6 Degrees: Friday Flix

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6 Degrees of Film

Hello Film fans!

There’s lots of excitement as we are headed into fall and film festivals and awards season. This week in 6 Degrees magazine, there are reviews for A Simple Favor with Blake Lively, The Wife with Glenn Close (She is getting lots of Oscar ‘buzz’ about her performance in this!); The House with a Clock in its Walls with Jack Black; and Crazy Rich Asians, which was one of the sleeper hits of the summer.
Other notable posts include one about the legendary film director William Wellman, who directed the original A Star is Born with Janet Gaynor, (This latest with Lady Gaga will be the fourth remake!). There is a piece on Keira Knightley’s film about Colette the writer. But the two recommended over all the others include a piece from Rogerebert.com:How the Fall Festivals shaped the 2018 Oscar Race” talking about Venice, Telluride and Toronto film festivals and the notable releases from each. The second piece from Ebert.com is “2018 Fall Movie Preview: 10 Films we’re excited about.
I don’t agree with too many on this fall movie list, but then again, film criticism is by definition a very picky tradecraft! One film that does stand out, for me, is Roma, from Alfonse Cuaron who directed Children of Men and Gravity. My list of upcoming films to watch in October can be found in the 6 Degrees Fall Newsletter.
Stay tuned for more film news and reviews as we head into October and preview some of the recommended films releasing next month. Stay plugged in and till next week, see you at the movies!-ML

6 Degrees of Film: Friday Flix

 

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6 Degrees of Film

Hello Film Fans! Probably the most interesting films to watch over the next week would be the ones that are being screened on Turner Classic. The Armchair Film Fest features a Martin Scorsese film festival with classics like Mean Streets, Taxi Driver, and Alice Doesn’t live here anymore all being shown in one block.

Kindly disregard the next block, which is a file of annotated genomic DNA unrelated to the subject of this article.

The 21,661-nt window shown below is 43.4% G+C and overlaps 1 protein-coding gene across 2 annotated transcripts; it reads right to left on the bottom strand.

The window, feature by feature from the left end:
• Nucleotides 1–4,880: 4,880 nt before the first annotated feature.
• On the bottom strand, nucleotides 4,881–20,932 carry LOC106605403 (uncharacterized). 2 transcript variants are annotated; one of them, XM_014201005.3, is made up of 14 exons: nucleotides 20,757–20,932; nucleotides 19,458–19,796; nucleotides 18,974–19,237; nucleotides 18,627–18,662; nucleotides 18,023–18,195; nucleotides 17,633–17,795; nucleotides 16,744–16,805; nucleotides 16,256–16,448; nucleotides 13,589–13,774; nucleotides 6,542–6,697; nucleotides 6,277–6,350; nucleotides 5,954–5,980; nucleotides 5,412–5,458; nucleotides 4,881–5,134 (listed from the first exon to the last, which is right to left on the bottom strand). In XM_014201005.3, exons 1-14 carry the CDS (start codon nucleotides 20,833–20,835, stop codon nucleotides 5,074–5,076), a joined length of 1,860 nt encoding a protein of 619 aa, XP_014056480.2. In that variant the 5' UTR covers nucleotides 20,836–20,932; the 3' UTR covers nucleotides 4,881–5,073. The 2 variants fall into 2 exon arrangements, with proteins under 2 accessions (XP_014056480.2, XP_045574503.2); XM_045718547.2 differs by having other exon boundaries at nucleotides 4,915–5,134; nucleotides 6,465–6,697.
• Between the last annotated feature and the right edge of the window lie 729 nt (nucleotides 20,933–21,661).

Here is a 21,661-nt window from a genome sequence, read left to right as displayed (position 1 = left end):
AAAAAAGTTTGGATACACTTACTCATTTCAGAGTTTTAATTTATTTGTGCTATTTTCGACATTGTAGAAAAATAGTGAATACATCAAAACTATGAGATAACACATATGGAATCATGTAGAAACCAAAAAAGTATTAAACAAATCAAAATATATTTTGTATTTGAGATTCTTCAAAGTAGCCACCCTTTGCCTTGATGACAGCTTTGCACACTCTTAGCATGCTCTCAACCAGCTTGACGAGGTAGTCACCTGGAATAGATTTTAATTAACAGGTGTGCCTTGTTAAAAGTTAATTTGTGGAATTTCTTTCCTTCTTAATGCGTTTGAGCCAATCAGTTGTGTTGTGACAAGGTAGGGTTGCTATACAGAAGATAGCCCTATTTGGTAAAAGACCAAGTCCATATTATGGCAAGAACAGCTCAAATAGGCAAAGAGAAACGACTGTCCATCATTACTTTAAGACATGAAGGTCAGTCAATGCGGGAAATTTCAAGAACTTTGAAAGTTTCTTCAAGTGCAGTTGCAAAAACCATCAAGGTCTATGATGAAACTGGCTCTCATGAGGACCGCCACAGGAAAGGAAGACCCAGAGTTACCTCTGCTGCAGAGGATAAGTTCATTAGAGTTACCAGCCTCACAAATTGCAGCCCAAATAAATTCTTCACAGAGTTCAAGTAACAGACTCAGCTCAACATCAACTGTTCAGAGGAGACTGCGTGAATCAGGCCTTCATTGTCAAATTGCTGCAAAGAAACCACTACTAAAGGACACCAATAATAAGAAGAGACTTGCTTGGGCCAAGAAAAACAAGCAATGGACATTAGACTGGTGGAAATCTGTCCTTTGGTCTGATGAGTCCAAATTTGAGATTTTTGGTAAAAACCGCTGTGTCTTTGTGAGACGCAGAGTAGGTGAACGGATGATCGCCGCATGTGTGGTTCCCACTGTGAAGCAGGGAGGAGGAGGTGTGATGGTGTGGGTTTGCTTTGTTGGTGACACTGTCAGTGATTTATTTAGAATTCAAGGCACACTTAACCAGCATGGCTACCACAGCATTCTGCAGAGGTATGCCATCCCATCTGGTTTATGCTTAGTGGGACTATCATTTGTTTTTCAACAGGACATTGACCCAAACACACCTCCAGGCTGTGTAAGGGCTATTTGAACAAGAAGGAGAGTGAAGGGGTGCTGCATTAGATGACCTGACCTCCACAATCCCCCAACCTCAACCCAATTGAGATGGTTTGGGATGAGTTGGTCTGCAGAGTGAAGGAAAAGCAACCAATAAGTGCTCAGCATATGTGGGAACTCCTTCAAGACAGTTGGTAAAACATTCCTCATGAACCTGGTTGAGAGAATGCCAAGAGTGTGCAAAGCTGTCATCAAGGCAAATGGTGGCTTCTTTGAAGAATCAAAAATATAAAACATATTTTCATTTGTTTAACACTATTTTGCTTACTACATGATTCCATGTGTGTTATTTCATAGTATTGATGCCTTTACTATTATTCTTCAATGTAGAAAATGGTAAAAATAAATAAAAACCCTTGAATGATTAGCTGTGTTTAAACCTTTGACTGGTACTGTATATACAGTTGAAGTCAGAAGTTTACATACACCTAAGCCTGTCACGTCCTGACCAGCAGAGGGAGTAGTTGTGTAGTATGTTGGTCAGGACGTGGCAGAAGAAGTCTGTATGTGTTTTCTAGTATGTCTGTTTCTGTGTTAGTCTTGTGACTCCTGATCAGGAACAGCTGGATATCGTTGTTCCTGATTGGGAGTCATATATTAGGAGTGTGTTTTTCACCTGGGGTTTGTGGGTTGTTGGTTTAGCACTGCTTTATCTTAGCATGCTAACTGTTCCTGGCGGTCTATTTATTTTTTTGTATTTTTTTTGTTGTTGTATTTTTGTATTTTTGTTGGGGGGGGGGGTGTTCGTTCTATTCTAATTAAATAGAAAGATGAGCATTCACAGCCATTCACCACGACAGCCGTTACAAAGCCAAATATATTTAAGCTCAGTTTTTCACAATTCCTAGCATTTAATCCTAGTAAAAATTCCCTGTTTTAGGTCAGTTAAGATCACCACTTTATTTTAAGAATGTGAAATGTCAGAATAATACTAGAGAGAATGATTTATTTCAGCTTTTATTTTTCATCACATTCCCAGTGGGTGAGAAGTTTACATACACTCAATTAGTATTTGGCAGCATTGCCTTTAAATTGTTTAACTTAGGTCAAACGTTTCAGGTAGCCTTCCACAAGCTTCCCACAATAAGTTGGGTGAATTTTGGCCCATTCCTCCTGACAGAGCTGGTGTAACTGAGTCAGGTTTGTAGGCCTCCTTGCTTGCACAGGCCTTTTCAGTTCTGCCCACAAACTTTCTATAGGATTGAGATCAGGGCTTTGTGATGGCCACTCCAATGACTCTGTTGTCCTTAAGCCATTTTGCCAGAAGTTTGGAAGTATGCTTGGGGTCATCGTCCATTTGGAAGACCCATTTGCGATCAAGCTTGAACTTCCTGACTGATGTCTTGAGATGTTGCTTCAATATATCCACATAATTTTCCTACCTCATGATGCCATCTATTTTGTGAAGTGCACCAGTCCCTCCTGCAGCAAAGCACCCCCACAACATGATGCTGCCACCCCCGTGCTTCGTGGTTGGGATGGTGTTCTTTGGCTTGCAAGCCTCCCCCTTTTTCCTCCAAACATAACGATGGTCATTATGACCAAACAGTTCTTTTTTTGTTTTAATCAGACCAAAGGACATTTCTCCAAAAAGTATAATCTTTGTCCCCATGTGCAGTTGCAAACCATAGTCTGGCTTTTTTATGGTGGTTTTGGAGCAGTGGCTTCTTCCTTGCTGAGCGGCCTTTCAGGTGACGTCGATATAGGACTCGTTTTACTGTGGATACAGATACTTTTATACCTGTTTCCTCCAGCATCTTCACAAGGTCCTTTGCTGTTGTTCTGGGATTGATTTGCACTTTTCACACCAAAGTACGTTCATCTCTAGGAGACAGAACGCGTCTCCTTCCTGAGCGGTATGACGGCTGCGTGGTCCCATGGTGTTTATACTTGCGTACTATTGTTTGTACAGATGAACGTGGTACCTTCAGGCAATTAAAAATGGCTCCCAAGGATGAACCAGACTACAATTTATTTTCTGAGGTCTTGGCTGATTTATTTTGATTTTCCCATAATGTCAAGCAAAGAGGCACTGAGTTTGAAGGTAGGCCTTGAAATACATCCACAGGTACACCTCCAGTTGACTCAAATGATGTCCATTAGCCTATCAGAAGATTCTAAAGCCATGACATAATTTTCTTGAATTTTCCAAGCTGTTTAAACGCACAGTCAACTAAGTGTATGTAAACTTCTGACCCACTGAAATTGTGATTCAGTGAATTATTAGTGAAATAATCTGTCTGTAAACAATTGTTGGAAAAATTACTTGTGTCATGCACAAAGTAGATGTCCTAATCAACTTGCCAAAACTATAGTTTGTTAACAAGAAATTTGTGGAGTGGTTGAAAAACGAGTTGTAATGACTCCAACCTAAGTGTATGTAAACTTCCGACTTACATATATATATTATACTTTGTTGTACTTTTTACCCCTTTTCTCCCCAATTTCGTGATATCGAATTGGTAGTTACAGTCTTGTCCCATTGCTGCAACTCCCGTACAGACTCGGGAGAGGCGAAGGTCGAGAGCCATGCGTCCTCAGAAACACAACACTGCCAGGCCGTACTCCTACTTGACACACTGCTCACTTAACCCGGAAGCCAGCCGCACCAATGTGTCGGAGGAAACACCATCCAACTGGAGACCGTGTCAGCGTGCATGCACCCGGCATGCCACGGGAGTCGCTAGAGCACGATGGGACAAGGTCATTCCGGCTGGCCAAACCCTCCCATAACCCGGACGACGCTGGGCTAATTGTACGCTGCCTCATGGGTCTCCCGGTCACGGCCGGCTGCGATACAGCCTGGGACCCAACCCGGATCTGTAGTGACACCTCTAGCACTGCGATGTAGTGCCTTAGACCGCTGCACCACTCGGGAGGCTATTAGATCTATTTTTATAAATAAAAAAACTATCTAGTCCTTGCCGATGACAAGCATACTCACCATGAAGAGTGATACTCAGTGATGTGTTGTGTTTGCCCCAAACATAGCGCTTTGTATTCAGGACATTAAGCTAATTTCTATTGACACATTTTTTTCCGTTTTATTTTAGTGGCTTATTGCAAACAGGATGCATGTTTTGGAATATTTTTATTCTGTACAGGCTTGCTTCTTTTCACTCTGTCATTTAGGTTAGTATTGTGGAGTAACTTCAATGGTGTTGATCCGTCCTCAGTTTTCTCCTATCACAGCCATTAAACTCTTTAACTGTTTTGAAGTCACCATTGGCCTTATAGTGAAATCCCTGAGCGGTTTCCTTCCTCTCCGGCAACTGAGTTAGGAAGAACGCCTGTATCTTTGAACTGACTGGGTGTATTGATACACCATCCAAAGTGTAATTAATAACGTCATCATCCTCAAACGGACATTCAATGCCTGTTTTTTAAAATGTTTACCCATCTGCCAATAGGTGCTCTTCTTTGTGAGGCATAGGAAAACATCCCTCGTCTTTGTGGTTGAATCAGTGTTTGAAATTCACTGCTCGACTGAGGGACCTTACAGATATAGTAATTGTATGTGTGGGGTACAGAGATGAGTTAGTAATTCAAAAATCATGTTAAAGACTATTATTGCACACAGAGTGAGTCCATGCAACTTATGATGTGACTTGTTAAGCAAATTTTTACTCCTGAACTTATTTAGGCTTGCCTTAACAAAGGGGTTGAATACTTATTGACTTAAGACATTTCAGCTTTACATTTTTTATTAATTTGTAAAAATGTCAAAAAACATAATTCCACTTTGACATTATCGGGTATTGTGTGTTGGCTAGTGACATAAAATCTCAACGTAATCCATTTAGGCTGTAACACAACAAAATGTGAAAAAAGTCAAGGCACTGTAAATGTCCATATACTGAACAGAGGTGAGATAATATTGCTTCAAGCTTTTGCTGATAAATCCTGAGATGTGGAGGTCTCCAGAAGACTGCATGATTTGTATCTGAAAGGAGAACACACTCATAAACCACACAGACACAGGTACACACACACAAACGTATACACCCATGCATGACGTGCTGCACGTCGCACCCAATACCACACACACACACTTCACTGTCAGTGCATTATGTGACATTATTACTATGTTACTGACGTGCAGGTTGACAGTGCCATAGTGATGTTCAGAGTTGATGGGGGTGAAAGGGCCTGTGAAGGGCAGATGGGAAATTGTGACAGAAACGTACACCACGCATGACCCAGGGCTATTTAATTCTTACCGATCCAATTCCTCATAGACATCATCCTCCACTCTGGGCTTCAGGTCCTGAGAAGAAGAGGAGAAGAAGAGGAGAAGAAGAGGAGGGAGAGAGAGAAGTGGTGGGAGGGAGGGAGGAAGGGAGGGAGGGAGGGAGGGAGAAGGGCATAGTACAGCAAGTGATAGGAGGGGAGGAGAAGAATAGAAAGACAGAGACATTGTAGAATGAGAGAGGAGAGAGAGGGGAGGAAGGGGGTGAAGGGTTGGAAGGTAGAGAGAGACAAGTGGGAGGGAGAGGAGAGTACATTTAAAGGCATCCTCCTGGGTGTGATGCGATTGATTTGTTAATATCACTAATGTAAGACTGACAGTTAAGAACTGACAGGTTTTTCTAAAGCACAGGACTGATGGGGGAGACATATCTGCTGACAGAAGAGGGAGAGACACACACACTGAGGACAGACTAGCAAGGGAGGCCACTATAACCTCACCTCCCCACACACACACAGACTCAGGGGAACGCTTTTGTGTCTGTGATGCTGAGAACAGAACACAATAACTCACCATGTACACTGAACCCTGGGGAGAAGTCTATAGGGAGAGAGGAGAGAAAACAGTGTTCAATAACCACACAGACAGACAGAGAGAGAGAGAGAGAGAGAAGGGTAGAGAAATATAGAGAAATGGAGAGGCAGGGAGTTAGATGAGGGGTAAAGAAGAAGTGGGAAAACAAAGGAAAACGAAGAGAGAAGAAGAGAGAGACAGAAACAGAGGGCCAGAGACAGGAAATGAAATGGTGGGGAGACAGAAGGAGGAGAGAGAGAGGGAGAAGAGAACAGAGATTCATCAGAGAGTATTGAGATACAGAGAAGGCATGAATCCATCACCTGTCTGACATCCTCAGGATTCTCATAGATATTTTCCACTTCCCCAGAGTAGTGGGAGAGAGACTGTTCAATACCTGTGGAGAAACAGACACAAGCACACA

Scorsese is the modern master of filmmaking. I would probably not screen a homage to Scorsese without including Goodfellas or Raging Bull, but the films they are showing are solid Scorsese classics. The Wolf of Wall Street may be the one film that, at least in recent years, didn’t get the recognition it deserved as the nature of the content, the greed and debauchery of Wall Street, was depicted as even more profane and grotesque than the behavior of the Mob!

Some other films that deserve mentioning in a Scorsese film fest and should be viewed: The Last Waltz; The Last Temptation of Christ with Willem Dafoe; Cape Fear, (a superior remake of the original with Robert Mitchum), and The Aviator, with one of DiCaprio’s best performances as Howard Hughes.
In 6 Degrees Magazine: The Filmmaker Taika Waititi, director of Boy, is quoted in a great piece from NoFilmSchool titled: Taiki Waitit on Breaking all of the Rules. Waitit speaks about Hollywood filmmaking in the 21st Century: “We’re in a very cool place right now where Hollywood is running out of ideas. They are scrambling…for new stories…They turn to anywhere outside of America for films that they can remake, because that’s where the interesting ideas are.” The idea, he maintained, was to keep people guessing. This gets right to the heart of what we speak of frequently in 6 Degrees, the remakes and superhero stories that are rehashed and cranked out on such a pervasive basis.
That’s all for now. Stay cool in these final days of summer and see you at the movies!

6 Degrees: Friday Flix for September

 

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6 Degrees of Film

Greetings film fans! Here are a few bullets from the last week.

*The Telluride Film Festival has debuted First Man and the last Robert Redford film, The Old Man & the Gun, both opening to generally good reviews.

*There’s been talk of the idea that the next James Bond could be a black man-Idris Elba to be specific. It seems to have been just that, an idea, but the notion of shaking up and stirring the formulaic approach to the Bond film series is a good thing.

At the movies: We have seen some bad reviews for Peppermint, the female vigilante film starring Jennifer Garner and good reviews for the modern remake of A Star is Born, with special kudos going to Lady Gaga for her acting debut.

From TCM: This week, Chitty Chitty Bang Bang is recommended for kids who have never seen this. For adult viewing, there is The Year of Living Dangerously with Mel Gibson and directed by Australian Peter Weir and The Man Who Would be King with Sean Connery and Michael Caine-set your machines to record

And finally, the Oscars rolled out an ill-designed and poorly devised new “Popular Film” category that they have decided to roll back. It’s always best to seek out and explore and then expand the categories using the creative thought process rather than simply throwing something together after seeing the first highlight reel from Access Hollywood. 6 Degrees has written about and recommended some new categories, with definitely more thought given than the Academy of Motion Pictures seems to have given the matter.